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Ah, an interesting question. At first it gives him a great freedom. He has a place relatively free of his oppressive society, and one with glimpses of the past world. It gives him a place to have sex with Julia (and to read). It lets him feel free.
At the same time, though, he's really just getting himself deeper into trouble. He's engaging in thought crime, and he's been under surveillance the whole time. Eventually, he's arrested, and a good portion of the reason why is the time he spent there.
in addition WInston feels drawn to the past. Mr Charrington's store reminds him of it, he bought the paperweight and diary in that store. He feels relatively safe and he thinks the party doesn't know what he is doing in there
In George Orwell's 1984, Mr. Charrington’s upstairs room provides a welcome but brief respite for the characters of Julia and Winston. The dystopian futuristic society of Oceana is extremely stressful for people like Julia and Winston, and this opportunity to get away from its constraints and the prying eye of Big Brother gives them a chance to be themselves. This also gives the reader a chance to see what these characters are like under slightly more normal circumstances.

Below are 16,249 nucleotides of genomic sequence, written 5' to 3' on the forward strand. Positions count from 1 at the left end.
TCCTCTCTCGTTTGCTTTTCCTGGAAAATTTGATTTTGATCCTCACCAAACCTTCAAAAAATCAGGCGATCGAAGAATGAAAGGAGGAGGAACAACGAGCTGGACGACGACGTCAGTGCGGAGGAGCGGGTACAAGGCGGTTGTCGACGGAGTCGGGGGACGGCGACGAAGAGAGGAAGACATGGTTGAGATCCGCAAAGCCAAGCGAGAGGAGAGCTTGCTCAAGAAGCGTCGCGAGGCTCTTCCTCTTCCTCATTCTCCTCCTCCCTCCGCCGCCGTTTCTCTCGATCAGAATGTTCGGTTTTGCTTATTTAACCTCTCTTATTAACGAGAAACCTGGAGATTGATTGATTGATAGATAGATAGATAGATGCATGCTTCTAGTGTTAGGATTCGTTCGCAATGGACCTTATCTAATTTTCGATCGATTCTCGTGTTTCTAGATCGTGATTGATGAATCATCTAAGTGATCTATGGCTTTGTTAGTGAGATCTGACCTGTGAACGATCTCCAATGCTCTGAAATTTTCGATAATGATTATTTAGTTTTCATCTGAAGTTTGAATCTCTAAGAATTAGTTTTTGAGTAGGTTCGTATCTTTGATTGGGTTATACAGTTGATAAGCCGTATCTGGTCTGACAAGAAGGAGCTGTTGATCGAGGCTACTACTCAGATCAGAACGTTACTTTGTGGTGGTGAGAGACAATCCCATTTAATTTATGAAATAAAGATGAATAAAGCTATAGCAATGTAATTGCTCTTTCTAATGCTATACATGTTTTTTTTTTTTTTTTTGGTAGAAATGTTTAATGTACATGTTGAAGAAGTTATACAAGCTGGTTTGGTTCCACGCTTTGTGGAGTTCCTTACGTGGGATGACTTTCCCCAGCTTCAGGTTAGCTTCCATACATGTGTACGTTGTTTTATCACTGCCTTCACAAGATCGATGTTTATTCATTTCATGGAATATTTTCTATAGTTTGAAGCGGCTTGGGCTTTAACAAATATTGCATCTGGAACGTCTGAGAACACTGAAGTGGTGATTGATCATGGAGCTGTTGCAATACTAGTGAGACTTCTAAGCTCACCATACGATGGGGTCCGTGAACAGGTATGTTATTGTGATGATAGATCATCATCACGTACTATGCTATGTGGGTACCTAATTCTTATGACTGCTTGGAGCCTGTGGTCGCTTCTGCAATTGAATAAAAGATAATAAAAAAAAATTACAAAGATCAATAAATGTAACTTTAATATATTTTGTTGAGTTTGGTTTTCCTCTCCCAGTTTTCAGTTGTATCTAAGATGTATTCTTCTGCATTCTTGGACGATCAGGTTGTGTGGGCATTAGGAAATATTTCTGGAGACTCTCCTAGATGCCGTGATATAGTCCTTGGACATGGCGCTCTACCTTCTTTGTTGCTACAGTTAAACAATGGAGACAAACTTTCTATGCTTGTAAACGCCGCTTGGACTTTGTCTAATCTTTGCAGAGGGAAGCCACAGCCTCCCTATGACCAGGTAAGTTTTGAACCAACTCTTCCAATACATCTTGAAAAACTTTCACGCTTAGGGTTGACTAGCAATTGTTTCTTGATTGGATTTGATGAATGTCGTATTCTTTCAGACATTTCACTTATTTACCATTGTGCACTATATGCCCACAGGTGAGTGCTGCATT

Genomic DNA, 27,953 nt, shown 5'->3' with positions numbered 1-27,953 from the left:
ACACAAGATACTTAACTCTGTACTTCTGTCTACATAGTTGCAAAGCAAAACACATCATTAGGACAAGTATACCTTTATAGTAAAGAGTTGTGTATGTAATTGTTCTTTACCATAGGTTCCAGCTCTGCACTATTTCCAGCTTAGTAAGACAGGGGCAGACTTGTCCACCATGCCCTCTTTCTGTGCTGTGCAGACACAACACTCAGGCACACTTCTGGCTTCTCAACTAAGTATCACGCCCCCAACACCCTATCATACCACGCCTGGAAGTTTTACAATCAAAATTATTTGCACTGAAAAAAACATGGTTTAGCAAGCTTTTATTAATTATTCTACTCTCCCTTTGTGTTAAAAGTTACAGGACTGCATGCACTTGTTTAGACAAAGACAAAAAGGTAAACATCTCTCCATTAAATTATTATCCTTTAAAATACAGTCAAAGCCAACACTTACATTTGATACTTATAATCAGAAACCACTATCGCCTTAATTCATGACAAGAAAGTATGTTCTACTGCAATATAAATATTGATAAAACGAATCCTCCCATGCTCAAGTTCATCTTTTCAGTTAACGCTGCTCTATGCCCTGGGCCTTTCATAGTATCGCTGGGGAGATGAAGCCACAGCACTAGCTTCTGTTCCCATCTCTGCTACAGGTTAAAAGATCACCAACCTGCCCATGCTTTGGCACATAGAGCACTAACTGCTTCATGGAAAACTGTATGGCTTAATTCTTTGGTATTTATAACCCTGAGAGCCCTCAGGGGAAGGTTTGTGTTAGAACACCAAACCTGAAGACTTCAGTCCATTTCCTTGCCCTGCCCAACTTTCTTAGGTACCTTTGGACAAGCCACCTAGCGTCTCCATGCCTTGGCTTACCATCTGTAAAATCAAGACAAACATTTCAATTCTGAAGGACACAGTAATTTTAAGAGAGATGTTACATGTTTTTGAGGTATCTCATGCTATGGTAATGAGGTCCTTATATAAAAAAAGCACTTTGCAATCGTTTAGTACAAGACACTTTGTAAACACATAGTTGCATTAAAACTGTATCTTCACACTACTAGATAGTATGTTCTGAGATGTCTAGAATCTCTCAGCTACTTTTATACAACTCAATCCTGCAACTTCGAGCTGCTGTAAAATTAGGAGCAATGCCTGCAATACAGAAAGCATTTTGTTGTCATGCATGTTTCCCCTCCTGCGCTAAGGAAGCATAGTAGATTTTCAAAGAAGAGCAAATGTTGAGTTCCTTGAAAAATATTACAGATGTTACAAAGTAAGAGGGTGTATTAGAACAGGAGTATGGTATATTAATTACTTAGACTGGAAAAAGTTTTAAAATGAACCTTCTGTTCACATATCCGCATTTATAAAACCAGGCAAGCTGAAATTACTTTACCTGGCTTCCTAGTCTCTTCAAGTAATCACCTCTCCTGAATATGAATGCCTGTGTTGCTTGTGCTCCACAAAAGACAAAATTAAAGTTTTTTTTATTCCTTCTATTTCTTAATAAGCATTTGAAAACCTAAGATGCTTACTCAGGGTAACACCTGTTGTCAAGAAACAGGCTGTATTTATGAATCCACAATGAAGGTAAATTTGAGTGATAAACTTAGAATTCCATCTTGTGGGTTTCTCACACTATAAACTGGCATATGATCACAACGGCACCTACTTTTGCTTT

However, Winston and Julia also realize that they are going to get caught at some point; they harbor no illusions about their ability to overcome the power of the Party. When they are finally caught, Winston knows that he will be tortured and asked to turn on Julia, which he tries not to do. However, the Party’s torture methods are too effective, and he eventually does.
The end result of all of this is that Winston realizes that he cannot win and finally gives in to the Party’s demands. This leaves the reader with a feeling of doom and foreboding—the individual is no match for a government that has unchecked power and unlimited resources.
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